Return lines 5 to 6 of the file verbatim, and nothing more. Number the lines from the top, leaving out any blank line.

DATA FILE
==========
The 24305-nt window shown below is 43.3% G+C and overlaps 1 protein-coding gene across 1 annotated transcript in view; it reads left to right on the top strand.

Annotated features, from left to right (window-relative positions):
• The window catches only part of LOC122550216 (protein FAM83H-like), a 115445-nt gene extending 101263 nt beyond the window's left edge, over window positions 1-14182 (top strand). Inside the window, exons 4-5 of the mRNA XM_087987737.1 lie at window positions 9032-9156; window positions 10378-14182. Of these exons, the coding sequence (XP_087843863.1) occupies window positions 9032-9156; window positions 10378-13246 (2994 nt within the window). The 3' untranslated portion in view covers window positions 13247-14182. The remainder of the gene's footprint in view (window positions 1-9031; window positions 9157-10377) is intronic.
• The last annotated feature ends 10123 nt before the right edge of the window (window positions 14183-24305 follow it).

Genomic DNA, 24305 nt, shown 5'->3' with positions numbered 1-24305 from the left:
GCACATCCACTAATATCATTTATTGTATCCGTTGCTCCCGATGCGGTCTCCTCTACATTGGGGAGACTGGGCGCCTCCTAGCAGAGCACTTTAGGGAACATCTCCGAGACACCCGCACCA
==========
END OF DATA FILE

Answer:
Genomic DNA, 24305 nt, shown 5'->3' with positions numbered 1-24305 from the left:
GCACATCCACTAATATCATTTATTGTATCCGTTGCTCCCGATGCGGTCTCCTCTACATTGGGGAGACTGGGCGCCTCCTAGCAGAGCACTTTAGGGAACATCTCCGAGACACCCGCACCA